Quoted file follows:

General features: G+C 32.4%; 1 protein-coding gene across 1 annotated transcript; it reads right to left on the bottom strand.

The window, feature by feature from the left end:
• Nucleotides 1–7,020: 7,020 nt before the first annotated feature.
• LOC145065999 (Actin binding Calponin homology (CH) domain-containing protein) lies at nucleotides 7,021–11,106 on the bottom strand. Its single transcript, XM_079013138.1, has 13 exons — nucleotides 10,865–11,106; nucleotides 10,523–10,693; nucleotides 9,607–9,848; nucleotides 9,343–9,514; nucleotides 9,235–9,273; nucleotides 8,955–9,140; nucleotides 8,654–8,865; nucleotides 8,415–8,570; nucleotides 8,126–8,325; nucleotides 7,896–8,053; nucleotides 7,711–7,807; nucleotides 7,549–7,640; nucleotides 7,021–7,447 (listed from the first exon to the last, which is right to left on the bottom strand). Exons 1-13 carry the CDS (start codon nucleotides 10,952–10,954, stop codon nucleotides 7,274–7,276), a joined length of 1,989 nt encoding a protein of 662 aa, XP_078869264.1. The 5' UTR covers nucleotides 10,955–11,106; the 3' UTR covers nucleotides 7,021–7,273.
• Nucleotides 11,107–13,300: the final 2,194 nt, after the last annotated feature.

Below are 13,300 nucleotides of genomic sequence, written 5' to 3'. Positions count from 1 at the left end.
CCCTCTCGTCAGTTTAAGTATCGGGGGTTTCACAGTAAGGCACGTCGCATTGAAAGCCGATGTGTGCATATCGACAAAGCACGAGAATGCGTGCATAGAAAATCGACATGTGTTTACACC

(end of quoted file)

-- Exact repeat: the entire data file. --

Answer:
General features: G+C 32.4%; 1 protein-coding gene across 1 annotated transcript; it reads right to left on the bottom strand.

The window, feature by feature from the left end:
• Nucleotides 1–7,020: 7,020 nt before the first annotated feature.
• LOC145065999 (Actin binding Calponin homology (CH) domain-containing protein) lies at nucleotides 7,021–11,106 on the bottom strand. Its single transcript, XM_079013138.1, has 13 exons — nucleotides 10,865–11,106; nucleotides 10,523–10,693; nucleotides 9,607–9,848; nucleotides 9,343–9,514; nucleotides 9,235–9,273; nucleotides 8,955–9,140; nucleotides 8,654–8,865; nucleotides 8,415–8,570; nucleotides 8,126–8,325; nucleotides 7,896–8,053; nucleotides 7,711–7,807; nucleotides 7,549–7,640; nucleotides 7,021–7,447 (listed from the first exon to the last, which is right to left on the bottom strand). Exons 1-13 carry the CDS (start codon nucleotides 10,952–10,954, stop codon nucleotides 7,274–7,276), a joined length of 1,989 nt encoding a protein of 662 aa, XP_078869264.1. The 5' UTR covers nucleotides 10,955–11,106; the 3' UTR covers nucleotides 7,021–7,273.
• Nucleotides 11,107–13,300: the final 2,194 nt, after the last annotated feature.

Below are 13,300 nucleotides of genomic sequence, written 5' to 3'. Positions count from 1 at the left end.
CCCTCTCGTCAGTTTAAGTATCGGGGGTTTCACAGTAAGGCACGTCGCATTGAAAGCCGATGTGTGCATATCGACAAAGCACGAGAATGCGTGCATAGAAAATCGACATGTGTTTACACC